To Switch or Not to Switch
You may have been considering making the transition to lithium batteries in your cart. You’ll need to consider the overall condition and performance of your lead batteries and weigh that against the costs of new lithium batteries.
To be clear, not everyone is fully convinced that lithium batteries are the wave of the future. GolfCarting.com interviewed several sources for this article and discovered that there are those in the golf cart and electric vehicle industries who, based on a variety of reasons, feel that the future of using lithium ion batteries needs a little more time and research before they’re convinced of their benefits.
Since this technology was only developed approximately 5 years ago, some think that there has not been enough time to fully evaluate the claims made by lithium battery manufacturers. For example, the overall life span estimate of around 8 to 10 years cannot yet be accurately evaluated due to their short time on the market.
The average cost of enough lithium ion batteries to convert a typical golf cart installation is around $2,500. You’ll also need to purchase a new compatible charger and battery management system, (BMS), which will add about another $1,000 to $1,200, plus any applicable labor charges if you take your cart to a repair facility for the conversion.
But you should also factor in the potential savings and overall performance and durability of the new batteries in making your decision. Lithium mean no more corroded battery terminals, worrying about the water levels in your batteries or other maintenance issues.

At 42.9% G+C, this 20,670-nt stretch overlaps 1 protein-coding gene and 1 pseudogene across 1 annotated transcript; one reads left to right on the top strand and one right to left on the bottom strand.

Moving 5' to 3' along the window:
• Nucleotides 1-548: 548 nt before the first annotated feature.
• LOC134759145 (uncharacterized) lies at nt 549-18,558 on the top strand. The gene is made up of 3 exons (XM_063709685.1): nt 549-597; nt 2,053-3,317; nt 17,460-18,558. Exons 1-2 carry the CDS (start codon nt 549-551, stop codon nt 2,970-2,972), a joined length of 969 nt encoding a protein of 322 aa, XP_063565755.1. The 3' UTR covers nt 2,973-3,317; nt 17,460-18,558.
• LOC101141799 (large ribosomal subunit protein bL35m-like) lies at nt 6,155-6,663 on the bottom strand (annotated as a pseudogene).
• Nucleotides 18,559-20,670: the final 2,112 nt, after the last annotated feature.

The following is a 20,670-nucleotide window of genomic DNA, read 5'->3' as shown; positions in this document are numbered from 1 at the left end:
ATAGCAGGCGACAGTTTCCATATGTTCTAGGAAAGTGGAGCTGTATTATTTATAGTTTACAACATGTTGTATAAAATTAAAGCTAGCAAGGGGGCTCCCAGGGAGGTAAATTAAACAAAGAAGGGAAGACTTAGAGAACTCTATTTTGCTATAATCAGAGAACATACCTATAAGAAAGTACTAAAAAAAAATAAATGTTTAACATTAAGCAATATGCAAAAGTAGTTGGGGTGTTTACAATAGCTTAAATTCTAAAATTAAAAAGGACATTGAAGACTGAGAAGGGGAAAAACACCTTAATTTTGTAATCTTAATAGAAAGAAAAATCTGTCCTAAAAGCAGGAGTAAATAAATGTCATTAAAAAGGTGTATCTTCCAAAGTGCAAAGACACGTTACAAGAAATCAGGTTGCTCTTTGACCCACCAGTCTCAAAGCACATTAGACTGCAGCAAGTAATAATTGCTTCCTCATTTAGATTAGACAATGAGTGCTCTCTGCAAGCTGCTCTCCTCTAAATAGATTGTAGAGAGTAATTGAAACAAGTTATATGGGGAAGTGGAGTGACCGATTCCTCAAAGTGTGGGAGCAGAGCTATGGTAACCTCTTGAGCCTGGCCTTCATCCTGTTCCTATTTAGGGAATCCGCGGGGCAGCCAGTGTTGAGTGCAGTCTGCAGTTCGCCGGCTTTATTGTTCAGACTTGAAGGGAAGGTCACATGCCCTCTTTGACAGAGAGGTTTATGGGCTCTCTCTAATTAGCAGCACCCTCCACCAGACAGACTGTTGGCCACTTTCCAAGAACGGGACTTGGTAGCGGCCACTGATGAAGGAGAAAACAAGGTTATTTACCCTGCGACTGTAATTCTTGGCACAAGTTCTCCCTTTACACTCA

With the lithium ion battery, you may be able to spend far less time wondering about your battery health and more time realizing the advanced performance and efficiency of your new upgrade.
A vice president of engineering for U.S. Battery Manufacturing has been quoted as being hesitant to jump on the lithium battery bandwagon just yet. “You need to look very carefully at their numbers. Lead acid is a safe, sound, and sadly, overlooked technology that’s 150-years young and completely recyclable.” The fact that lithium ion batteries are not able to be fully recycled could result in a significant negative impact on the environment in the future.
The bottom line on whether you convert your current lead acid batteries over to a lithium-ion system involves doing the research and being sure to include all the factors involved to make your decision.
You may discover that your current lead batteries provide the power and charge duration you require without any downside.
But if you’re willing to invest in what many feel is the more preferable lithium system and think the benefits outweigh the disadvantages, you can do the job yourself with a bit of mechanical know-how or take your cart to one of many independent cart and electric vehicle builders and repair shops and they can make sure your new batteries and configured and installed effectively and will operate safely.